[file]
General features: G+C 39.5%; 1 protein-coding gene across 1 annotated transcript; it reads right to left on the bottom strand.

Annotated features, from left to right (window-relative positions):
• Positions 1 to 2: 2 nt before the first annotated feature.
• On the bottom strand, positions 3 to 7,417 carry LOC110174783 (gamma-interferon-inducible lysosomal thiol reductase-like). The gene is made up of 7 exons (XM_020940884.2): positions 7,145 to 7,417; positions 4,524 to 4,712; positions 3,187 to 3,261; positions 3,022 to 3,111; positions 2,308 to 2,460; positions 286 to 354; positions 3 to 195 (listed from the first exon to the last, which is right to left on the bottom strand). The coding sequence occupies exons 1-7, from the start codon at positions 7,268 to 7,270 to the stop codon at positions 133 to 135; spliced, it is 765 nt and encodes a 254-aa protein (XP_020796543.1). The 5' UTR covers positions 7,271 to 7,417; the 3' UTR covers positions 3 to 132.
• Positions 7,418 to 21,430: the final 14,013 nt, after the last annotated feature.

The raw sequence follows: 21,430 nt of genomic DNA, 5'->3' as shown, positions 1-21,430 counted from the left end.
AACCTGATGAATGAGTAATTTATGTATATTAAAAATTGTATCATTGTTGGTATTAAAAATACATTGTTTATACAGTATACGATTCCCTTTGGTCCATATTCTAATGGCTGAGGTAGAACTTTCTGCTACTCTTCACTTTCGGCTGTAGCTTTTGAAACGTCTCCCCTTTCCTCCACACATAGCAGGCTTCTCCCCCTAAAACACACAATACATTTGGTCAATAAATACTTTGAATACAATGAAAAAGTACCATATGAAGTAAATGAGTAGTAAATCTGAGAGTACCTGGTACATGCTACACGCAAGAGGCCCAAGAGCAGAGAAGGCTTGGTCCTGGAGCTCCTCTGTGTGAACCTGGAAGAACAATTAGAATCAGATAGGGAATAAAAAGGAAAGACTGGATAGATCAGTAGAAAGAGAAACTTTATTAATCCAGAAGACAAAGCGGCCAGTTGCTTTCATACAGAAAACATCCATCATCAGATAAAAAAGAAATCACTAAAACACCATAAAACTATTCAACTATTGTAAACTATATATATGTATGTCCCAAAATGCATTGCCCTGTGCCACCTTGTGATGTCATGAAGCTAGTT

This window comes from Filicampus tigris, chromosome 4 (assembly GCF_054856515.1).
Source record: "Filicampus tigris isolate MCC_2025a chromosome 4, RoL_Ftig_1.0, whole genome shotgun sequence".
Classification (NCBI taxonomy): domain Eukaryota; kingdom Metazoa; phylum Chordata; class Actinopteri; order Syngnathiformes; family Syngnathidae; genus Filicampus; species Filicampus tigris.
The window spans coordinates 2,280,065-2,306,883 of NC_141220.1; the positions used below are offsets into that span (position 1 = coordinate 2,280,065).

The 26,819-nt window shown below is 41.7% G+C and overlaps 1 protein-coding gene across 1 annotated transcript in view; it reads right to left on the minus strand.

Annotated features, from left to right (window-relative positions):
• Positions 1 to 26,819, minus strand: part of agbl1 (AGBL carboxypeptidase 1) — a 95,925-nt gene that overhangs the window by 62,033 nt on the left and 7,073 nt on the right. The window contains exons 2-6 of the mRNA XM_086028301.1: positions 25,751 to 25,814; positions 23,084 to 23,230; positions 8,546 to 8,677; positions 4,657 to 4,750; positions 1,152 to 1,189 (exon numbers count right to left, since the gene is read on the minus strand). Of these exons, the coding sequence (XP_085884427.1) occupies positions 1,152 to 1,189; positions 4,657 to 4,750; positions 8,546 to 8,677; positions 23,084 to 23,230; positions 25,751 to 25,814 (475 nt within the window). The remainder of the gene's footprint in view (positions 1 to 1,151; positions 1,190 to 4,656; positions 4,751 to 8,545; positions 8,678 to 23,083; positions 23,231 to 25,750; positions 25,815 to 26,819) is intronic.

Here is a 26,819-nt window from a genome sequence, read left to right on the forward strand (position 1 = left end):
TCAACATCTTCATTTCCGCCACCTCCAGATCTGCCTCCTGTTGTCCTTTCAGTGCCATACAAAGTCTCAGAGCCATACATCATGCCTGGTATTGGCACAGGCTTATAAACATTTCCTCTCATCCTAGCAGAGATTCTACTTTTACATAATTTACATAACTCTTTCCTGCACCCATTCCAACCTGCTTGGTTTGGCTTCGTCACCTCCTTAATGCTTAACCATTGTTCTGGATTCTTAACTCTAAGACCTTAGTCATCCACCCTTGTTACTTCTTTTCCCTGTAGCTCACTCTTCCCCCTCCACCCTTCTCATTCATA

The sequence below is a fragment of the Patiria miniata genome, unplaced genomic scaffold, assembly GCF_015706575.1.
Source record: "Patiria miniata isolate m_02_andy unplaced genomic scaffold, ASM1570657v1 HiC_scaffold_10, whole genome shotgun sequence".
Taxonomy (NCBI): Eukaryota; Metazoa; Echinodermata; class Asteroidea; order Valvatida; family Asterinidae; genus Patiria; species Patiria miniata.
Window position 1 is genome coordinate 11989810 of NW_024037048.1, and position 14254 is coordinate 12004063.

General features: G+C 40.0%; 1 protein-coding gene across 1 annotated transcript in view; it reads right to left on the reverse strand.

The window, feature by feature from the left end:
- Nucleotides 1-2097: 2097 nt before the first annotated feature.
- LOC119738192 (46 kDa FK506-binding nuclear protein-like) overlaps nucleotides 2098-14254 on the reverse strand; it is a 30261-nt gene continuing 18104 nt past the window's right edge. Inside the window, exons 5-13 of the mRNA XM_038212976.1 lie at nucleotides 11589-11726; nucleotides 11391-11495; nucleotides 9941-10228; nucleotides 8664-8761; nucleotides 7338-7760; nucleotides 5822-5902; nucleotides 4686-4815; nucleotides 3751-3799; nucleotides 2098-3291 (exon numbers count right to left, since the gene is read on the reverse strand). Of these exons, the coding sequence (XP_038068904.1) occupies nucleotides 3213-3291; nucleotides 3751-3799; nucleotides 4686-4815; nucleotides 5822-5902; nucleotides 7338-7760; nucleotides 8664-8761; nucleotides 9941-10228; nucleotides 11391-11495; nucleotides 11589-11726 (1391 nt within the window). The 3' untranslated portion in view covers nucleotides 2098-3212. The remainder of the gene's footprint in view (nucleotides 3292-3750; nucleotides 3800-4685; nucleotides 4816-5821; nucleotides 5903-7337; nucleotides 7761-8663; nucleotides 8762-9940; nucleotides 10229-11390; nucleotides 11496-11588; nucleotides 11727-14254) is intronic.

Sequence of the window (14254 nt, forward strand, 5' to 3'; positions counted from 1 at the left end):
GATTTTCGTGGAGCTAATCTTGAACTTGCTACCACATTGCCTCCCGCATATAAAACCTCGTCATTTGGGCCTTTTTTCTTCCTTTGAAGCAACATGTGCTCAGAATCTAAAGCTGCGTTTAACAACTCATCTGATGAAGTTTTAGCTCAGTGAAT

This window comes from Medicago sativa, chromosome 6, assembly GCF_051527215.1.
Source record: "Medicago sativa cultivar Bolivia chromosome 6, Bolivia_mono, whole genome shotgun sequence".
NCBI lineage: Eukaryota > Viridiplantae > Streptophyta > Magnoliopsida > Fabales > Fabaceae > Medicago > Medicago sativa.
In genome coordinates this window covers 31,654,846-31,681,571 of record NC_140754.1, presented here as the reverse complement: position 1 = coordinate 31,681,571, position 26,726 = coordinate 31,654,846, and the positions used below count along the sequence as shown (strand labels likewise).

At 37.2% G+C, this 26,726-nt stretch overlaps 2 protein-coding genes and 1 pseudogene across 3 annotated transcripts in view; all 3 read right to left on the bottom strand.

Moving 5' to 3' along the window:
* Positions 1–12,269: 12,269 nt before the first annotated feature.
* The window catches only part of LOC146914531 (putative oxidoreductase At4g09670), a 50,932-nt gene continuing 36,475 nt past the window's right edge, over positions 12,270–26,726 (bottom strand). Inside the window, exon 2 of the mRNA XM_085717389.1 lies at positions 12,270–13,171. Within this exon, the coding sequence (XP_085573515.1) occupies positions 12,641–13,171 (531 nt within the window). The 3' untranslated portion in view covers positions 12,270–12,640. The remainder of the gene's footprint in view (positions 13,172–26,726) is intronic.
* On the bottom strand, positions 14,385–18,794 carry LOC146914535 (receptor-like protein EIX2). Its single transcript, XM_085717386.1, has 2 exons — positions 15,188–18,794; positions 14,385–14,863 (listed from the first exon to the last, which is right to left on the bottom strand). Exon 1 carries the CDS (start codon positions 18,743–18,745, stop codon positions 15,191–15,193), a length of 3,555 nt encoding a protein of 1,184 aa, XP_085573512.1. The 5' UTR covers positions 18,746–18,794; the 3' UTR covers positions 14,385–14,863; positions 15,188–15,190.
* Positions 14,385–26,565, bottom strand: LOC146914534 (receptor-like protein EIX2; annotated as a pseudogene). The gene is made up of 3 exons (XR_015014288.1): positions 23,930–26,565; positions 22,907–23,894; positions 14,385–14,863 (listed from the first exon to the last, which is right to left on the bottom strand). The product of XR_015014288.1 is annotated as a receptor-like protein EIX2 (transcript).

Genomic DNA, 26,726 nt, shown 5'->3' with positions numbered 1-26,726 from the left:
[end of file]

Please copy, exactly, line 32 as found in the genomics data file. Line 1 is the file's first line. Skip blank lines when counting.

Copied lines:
Moving 5' to 3' along the window: